Advanced Energy Perspectives

NEWS: Street Lights That Do More, Energy from Waves, and DERMS for the Grid

Posted by Lexie Briggs

Feb 24, 2017 3:56:29 PM

    

lockheed-martin turbine-726494-edited.jpeg

Image: Atlantis Resources has deployed the first AR1500 tidal energy turbine with new Lockheed Martin technology off the coast of Scotland. The installation, part of the MeyGen project, is designed to to provide clean, sustainable power for up to 175,000 homes.

This week, the headlines were full of AEE members doing what they do best: being on the vanguard of advanced energy technology and figuring out new ways to build the 21st century electricity system. Up this week: Street lights that get smart, aerospace technology put to work on ocean energy, and a new acronym for grid management in a distributed energy age.

First, from San Diego, we have a story about LED street lights leading to to something more. SmartGrid Today (subscription required) reports that the city is making a $30 million investment to deploy “the world’s largest smart city IOT sensor program.”

GE Reports has more details. The original decision to go with LED street lights was strictly economic. “We were broke,” said David Graham, San Diego’s deputy chief operating officer. “In the early 2000s, we went through about a decade of fiscal crisis, and we were trying to find ways to be more efficient, save money and reduce energy usage.”

The city ended up replacing 35,000 lights with high-efficiency LEDs, which saved more than $2 million annually. Then the city invested in LightGrid, a GE system that would help determine how the lights were operating and help optimize the entire system. This intelligent lighting system, however, opened up a host of possibilities. For one thing, the lighting nodes could detect parking availability and monitor traffic, by sensing where cars were located.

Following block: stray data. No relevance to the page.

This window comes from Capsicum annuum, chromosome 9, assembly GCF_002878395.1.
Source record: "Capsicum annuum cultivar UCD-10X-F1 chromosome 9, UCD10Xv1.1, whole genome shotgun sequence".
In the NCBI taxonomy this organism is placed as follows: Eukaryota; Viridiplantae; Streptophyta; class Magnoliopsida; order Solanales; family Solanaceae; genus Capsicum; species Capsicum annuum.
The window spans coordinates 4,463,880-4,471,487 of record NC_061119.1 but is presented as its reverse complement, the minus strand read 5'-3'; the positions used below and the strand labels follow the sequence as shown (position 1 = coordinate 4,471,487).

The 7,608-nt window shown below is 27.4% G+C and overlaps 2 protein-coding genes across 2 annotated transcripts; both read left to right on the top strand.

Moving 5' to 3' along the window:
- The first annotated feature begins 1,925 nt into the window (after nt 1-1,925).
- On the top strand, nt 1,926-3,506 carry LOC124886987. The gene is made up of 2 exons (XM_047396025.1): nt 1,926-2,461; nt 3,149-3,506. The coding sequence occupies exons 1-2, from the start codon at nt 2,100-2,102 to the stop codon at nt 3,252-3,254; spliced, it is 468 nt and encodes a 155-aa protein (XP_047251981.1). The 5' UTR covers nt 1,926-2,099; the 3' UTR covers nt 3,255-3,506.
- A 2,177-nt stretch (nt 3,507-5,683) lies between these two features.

“I see streetlights as the platform to transform our communities,” said Graham. “They can help us connect us to our citizens, to provide a future where we’re able to better understand our neighborhoods and give them the services that they want.”

Meanwhile, across the Atlantic Ocean, AEE member Lockheed Martin is deploying its first tidal turbine off the coast of Scotland. Tidal energy, in which energy is collected from ocean wave action, is a challenge. Things placed in the ocean tend not to stay in one place. Good thing Lockheed Martin has been in challenging positions before. The ocean may be vast and unknowable, but Lockheed Martin has been to space.

As reported in Bloomberg last year, Lockheed Martin expects the company’s experience with high-tech military know-how and a century of developing energy technology for challenging conditions to help develop a solution. The AR1500 turbine uses materials and manufacturing practices that Lockheed Martin developed when it built the space shuttles.

“Tidal turbines must be highly reliable and resilient to withstand and operate within the tough environment of a sea floor,” Frank Armijo, vice president of Lockheed Martin Energy, said in a statement. “These design requirements are similar to the reliability and durability needs of many of our aerospace programs. With innovations in advanced manufacturing and materials, and experiences gained in the design and production of undersea systems, space projects and aeronautics, we're now helping to make tidal energy more reliable and effective.”

Finally, AEE member Enbala announced that the company had raised $12 million to build out a distributed energy resource management system (DERMS) to add to its existing grid software. Investors include ABB Technology Ventures, Siemens, GE Ventures, and others. Greentech Media calls DERMS a “hot commodity” for utilities with increasing penetration of solar on rooftops and other customer sites.

The DERMS software can be layered on top of utilities’ advanced distribution management software, extending it to behind-the-meter resources to create a continuously optimized network. This network can then provide real-time grid services, such as frequency regulation, which typically is provided by large, centralized generators

“There are a lot of utilities buying [advanced distribution management software] products, and all are looking for the extension into the DERMS world,” said Enbala CEO Bud Vos, in an interview with Greentech Media. “This opens up the ability to bring Enbala into those… deals.”

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Topics: News Update

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